from The Century Dictionary.

  • An order or a suborder of ungulate or hoofed mammals which are cloven-footed or even-toed and have hoofs in pairs (either two or four), as all ruminants (Bovidœ, Cervidœ, etc.) and hog-like ungulates (Hippopotamidœ, Suidœ, etc.): opposed to odd-toed ungulates or Perissodactyla, as the horse, rhinoceros, tapir, etc.

from the GNU version of the Collaborative International Dictionary of English.

  • noun plural (Zoöl.) One of the divisions of the ungulate animals. The functional toes of the hind foot are even in number, and the third digit of each foot (corresponding to the middle finger in man) is asymmetrical and paired with the fourth digit, as in the hog, the sheep, and the ox; -- opposed to Perissodactyla.

from WordNet 3.0 Copyright 2006 by Princeton University. All rights reserved.

  • noun an order of hooved mammals of the subclass Eutheria (including pigs and peccaries and hippopotami and members of the suborder Ruminantia) having an even number of functional toes


Sorry, no etymologies found.


  • They are still members of the order artiodactyla along with all the other kosher mammals. Just Passing Through

  • The 48 mammal species include Chacma baboon Papio cynocephalus ursinus, 5 species of carnivora including the blackbacked jackal Canis mesomelas, ardwolf Proteles cristatus and serval Felis serval, 11 species of artiodactyla and 16 species of rodentia, 11 of which last are endemic to South Africa.

    UKhahlamba Drakensberg Park, South Africa

  • In all, 4 species of insectivora, 4 bats, 5 lagomorphs, 32 rodents, 18 carnivores, 9 artiodactyla, 5 lizards and 3 snakes are recorded in the Tuvan reserves, among them 22 locally rare species of mammal. 41 species of mammal are recorded for the Mongolian portion.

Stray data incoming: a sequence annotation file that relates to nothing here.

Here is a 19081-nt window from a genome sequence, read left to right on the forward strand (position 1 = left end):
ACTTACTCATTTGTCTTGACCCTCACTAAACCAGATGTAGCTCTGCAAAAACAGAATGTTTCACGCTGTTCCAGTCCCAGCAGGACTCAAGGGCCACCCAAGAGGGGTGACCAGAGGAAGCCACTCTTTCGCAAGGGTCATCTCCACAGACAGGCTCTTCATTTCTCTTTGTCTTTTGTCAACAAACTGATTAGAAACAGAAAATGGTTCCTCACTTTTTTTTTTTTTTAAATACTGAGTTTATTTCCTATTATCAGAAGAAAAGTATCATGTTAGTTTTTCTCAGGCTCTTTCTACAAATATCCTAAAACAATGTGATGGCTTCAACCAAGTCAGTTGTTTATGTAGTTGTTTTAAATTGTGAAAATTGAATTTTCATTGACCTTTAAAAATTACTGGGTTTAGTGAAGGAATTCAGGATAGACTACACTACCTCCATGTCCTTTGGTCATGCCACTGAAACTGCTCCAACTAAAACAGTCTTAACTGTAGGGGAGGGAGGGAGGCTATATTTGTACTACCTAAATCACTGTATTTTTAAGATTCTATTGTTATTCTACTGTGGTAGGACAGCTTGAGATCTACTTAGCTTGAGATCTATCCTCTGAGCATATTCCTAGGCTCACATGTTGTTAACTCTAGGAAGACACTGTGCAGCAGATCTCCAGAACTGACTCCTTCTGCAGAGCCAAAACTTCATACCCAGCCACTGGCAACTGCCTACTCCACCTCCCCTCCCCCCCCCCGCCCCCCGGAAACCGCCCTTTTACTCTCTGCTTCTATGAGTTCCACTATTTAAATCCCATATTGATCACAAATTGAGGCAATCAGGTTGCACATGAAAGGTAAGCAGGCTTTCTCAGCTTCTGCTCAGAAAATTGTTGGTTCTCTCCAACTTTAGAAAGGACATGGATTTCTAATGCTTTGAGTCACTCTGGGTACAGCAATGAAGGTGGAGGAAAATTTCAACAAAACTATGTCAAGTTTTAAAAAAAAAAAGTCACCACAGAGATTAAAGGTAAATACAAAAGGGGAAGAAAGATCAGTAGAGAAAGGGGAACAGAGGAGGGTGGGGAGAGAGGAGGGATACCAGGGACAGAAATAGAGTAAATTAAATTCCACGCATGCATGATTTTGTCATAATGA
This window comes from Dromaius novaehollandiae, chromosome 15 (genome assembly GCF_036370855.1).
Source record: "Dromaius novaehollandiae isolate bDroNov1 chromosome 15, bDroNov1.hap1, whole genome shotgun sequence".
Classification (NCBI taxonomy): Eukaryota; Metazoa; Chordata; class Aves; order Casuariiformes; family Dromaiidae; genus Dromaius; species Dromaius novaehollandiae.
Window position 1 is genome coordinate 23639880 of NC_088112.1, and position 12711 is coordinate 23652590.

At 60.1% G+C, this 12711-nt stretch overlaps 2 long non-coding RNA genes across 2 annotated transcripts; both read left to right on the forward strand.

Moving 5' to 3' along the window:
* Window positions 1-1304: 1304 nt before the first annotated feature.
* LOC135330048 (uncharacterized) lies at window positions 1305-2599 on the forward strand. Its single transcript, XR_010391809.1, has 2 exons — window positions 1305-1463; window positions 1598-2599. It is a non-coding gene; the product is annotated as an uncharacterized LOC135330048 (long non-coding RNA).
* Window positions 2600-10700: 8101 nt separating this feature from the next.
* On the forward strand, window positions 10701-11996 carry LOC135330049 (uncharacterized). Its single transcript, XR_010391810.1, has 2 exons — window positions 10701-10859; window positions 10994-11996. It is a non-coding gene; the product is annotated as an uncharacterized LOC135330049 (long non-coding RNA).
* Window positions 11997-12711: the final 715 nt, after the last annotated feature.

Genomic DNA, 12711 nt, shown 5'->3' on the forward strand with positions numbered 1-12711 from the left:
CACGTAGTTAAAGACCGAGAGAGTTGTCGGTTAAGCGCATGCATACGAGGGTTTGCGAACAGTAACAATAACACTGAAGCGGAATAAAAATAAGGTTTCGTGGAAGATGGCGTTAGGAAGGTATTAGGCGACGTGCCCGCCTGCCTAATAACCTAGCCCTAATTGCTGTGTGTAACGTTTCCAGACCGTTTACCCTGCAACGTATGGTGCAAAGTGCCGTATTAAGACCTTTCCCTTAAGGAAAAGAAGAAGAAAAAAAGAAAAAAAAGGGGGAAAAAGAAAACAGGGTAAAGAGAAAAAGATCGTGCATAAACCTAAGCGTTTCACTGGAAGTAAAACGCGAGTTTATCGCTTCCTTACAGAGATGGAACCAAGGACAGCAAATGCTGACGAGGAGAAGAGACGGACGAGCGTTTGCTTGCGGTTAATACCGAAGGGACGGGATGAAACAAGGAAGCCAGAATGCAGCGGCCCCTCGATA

Uvs Nuur Basin, Russian Federation, Republic of Tuva and Mongolia


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  •     A, Yak (Bos grunniens).  B, Moose (Alces malchis).  C, Peccary (Dicotyles torquatus).  Left fore foot of each.  s, scaphoid ;  l, lunar ;  c, cuneiform ;  t, trapezoid ;  m, magnum ;  u, unciform ;  p, pisiform ;  II, III, IV, V, second, third, fourth, and fifth digits ;  1, proximal phalanx ;  2, median phalanx ;  3, ultimate phalanx.  The fifth digit of a moose is moved outward to show its length.  In Bos and Alces metacarpals III and IV are fused in a single canon-bone.

    Century Dictionary, Vol. I, Page 328, Artificially to Artless

    This cut belongs under [Artiodactyla, as do the definitions above. I put it here because I couldn’t bear seperating them.]

    October 15, 2011

  • About 10 million years after the meteor struck, the first hoofed mammals, or ungulates, appeared. One order of ungulates, called Perissodactyla, includes just a handful of living species, such as horses,hinoceroses, and tapirs. The other order, Artiodactyla, is much larer and includes pigs, cows, goats, sheep, camels, llamas, giraffes, deer, antelopes, camels, hippopotamuses, bison, and water buffalos. Both orders of ungulates might be called tiptoers. Their hooves are actually outsized toenails, and they walk like ballerinas en pointe. . . ."Perissodactyl" means "odd-toed": the foot's axis cuts through the center of the middle digit, and the animals walk either on three toes, like rhinos and tapirs, or just one, like horses, zebras, and donkeys. "Artiodactyl" means "even-toed": the first digit (the thumb or big toe) is absent, and the feet are symmetrical, with the axis running between the third and fourth digits . . . . they appear to have a single hoof split down the center, what the King James Bible describes as the "cloven foot."
    Mark Essig, Lesser Beasts: A Snout-to-Tail History of the Humble Pig (New York: Basic Books, 2015), ch. 1.

    May 15, 2016